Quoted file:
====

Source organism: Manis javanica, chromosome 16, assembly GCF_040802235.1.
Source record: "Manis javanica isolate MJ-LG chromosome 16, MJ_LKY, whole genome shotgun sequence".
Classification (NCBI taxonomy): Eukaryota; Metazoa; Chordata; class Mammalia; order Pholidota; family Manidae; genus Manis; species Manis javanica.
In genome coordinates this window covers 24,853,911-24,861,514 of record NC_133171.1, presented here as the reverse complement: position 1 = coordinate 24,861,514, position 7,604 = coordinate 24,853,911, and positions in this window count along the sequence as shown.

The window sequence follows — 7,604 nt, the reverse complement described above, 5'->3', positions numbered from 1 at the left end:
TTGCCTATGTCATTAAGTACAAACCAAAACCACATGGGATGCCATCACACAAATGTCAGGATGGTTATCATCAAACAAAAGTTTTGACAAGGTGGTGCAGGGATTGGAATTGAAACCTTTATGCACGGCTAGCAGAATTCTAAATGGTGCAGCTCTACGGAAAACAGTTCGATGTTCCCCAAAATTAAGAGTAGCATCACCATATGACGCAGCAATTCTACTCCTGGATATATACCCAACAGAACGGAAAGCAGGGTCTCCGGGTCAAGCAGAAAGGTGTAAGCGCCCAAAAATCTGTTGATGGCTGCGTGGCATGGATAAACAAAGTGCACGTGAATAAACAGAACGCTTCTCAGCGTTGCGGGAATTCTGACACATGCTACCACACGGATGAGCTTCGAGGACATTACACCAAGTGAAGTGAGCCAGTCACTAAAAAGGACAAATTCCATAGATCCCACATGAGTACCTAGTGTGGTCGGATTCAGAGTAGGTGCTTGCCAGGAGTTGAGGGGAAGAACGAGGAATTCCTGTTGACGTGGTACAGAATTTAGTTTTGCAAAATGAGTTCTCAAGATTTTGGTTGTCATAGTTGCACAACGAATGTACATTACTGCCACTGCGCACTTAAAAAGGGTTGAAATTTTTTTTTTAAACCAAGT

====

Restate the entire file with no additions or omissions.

Source organism: Manis javanica, chromosome 16, assembly GCF_040802235.1.
Source record: "Manis javanica isolate MJ-LG chromosome 16, MJ_LKY, whole genome shotgun sequence".
Classification (NCBI taxonomy): Eukaryota; Metazoa; Chordata; class Mammalia; order Pholidota; family Manidae; genus Manis; species Manis javanica.
In genome coordinates this window covers 24,853,911-24,861,514 of record NC_133171.1, presented here as the reverse complement: position 1 = coordinate 24,861,514, position 7,604 = coordinate 24,853,911, and positions in this window count along the sequence as shown.

The window sequence follows — 7,604 nt, the reverse complement described above, 5'->3', positions numbered from 1 at the left end:
TTGCCTATGTCATTAAGTACAAACCAAAACCACATGGGATGCCATCACACAAATGTCAGGATGGTTATCATCAAACAAAAGTTTTGACAAGGTGGTGCAGGGATTGGAATTGAAACCTTTATGCACGGCTAGCAGAATTCTAAATGGTGCAGCTCTACGGAAAACAGTTCGATGTTCCCCAAAATTAAGAGTAGCATCACCATATGACGCAGCAATTCTACTCCTGGATATATACCCAACAGAACGGAAAGCAGGGTCTCCGGGTCAAGCAGAAAGGTGTAAGCGCCCAAAAATCTGTTGATGGCTGCGTGGCATGGATAAACAAAGTGCACGTGAATAAACAGAACGCTTCTCAGCGTTGCGGGAATTCTGACACATGCTACCACACGGATGAGCTTCGAGGACATTACACCAAGTGAAGTGAGCCAGTCACTAAAAAGGACAAATTCCATAGATCCCACATGAGTACCTAGTGTGGTCGGATTCAGAGTAGGTGCTTGCCAGGAGTTGAGGGGAAGAACGAGGAATTCCTGTTGACGTGGTACAGAATTTAGTTTTGCAAAATGAGTTCTCAAGATTTTGGTTGTCATAGTTGCACAACGAATGTACATTACTGCCACTGCGCACTTAAAAAGGGTTGAAATTTTTTTTTTAAACCAAGT